Journal Home > Volume 6 , Issue 3

Motor imagery brain-computer interfaces (MI-BCIs) have great potential value in prosthetics control, neurorehabilitation, and gaming; however, currently, most such systems only operate in controlled laboratory environments. One of the most important obstacles is the MI-BCI inefficiency phenomenon. The accuracy of MI-BCI control varies significantly (from chance level to 100% accuracy) across subjects due to the not easily induced and unstable MI-related EEG features. An MI-BCI inefficient subject is defined as a subject who cannot achieve greater than 70% accuracy after sufficient training time, and multiple survey results indicate that inefficient subjects account for 10%-50% of the experimental population. The widespread use of MI-BCI has been seriously limited due to these large percentages of inefficient subjects. In this review, we summarize recent findings of the cause of MI-BCI inefficiency from resting-state brain function, task-related brain activity, brain structure, and psychological perspectives. These factors help understand the reasons for inter-subject MI-BCI control performance variability, and it can be concluded that the lower resting-state sensorimotor rhythm (SMR) is the key factor in MI-BCI inefficiency, which has been confirmed by multiple independent laboratories. We then propose to divide MI-BCI inefficient subjects into three categories according to the resting-state SMR and offline/online accuracy to apply more accurate approaches to solve the inefficiency problem. The potential solutions include developing transfer learning algorithms, new experimental paradigms, mindfulness meditation practice, novel training strategies, and identifying new motor imagery-related EEG features. To date, few studies have focused on improving the control accuracy of MI-BCI inefficient subjects; thus, we appeal to the BCI community to focus more on this research area. Only by reducing the percentage of inefficient subjects can we create the opportunity to expand the value and influence of MI-BCI.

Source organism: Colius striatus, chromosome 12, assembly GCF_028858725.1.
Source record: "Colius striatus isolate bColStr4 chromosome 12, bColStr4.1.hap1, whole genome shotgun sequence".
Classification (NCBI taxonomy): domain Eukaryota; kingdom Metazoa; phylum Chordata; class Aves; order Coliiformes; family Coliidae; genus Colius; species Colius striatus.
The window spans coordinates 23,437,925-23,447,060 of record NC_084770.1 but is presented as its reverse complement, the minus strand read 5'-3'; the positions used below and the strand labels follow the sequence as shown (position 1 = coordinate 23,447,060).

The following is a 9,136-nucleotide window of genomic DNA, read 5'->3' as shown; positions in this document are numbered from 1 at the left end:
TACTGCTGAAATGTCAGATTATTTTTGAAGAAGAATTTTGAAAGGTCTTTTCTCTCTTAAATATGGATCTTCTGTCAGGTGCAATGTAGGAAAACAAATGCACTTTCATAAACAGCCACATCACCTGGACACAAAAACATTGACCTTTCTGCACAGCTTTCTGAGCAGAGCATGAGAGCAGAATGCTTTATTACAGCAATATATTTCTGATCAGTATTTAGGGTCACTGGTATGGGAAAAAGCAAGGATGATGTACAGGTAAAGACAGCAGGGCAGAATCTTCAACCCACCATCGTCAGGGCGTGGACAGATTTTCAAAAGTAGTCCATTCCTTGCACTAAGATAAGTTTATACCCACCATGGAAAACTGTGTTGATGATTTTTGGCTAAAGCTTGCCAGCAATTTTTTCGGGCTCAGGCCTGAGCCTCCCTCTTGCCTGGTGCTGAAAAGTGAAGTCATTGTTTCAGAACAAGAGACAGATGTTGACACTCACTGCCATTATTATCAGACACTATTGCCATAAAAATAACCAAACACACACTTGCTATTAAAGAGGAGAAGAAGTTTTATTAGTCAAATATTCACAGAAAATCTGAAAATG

menu
Abstract
Full text
Outline
About this article

Subject inefficiency phenomenon of motor imagery brain- computer interface: Influence factors and potential solutions

Show Author's information Rui Zhang1Fali Li2Tao Zhang3Dezhong Yao1,2Peng Xu2( )
Henan Key Laboratory of Brain Science and Brain-Computer Interface Technology, School of Electrical Engineering, Zhengzhou University, Zhengzhou 450001, Henan, China
MOE Key Lab for NeuroInformation, University of Electronic Science and Technology of China, Chengdu 611731, Sichuan, China
Science of School, Xihua University, Chengdu 610039, Sichuan, China

Abstract

Motor imagery brain-computer interfaces (MI-BCIs) have great potential value in prosthetics control, neurorehabilitation, and gaming; however, currently, most such systems only operate in controlled laboratory environments. One of the most important obstacles is the MI-BCI inefficiency phenomenon. The accuracy of MI-BCI control varies significantly (from chance level to 100% accuracy) across subjects due to the not easily induced and unstable MI-related EEG features. An MI-BCI inefficient subject is defined as a subject who cannot achieve greater than 70% accuracy after sufficient training time, and multiple survey results indicate that inefficient subjects account for 10%-50% of the experimental population. The widespread use of MI-BCI has been seriously limited due to these large percentages of inefficient subjects. In this review, we summarize recent findings of the cause of MI-BCI inefficiency from resting-state brain function, task-related brain activity, brain structure, and psychological perspectives. These factors help understand the reasons for inter-subject MI-BCI control performance variability, and it can be concluded that the lower resting-state sensorimotor rhythm (SMR) is the key factor in MI-BCI inefficiency, which has been confirmed by multiple independent laboratories. We then propose to divide MI-BCI inefficient subjects into three categories according to the resting-state SMR and offline/online accuracy to apply more accurate approaches to solve the inefficiency problem. The potential solutions include developing transfer learning algorithms, new experimental paradigms, mindfulness meditation practice, novel training strategies, and identifying new motor imagery-related EEG features. To date, few studies have focused on improving the control accuracy of MI-BCI inefficient subjects; thus, we appeal to the BCI community to focus more on this research area. Only by reducing the percentage of inefficient subjects can we create the opportunity to expand the value and influence of MI-BCI.

Keywords:

motor imagery brain-computer interface (MI-BCI), inefficient BCI user, EEG indicator, brain structure, transfer learning
Received: 28 June 2020 Revised: 22 July 2020 Accepted: 31 July 2020 Published: 04 February 2021 Issue date: September 2020
References(100)
[1]
JJ Vidal. Toward direct brain-computer communication. Annu Rev Biophys Bioeng. 1973, 2(1): 157-180.
[2]
JR Wolpaw, N Birbaumer, DJ McFarland, et al. Brain-computer interfaces for communication and control. Clin Neurophysiol. 2002, 113(6): 767-791.
[3]
M Akcakaya, B Peters, M Moghadamfalahi, et al. Noninvasive brain-computer interfaces for augmentative and alternative communication. IEEE Rev Biomed Eng. 2014, 7: 31-49.
[4]
BJ Edelman, J Meng, D Suma, et al. Noninvasive neuroimaging enhances continuous neural tracking for robotic device control. Sci Robot. 2019, 4(31): eaaw6844.
[5]
A Biasiucci, R Leeb, I Iturrate, et al. Brain-actuated functional electrical stimulation elicits lasting arm motor recovery after stroke. Nat Commun. 2018, 9(1): 2421.
[6]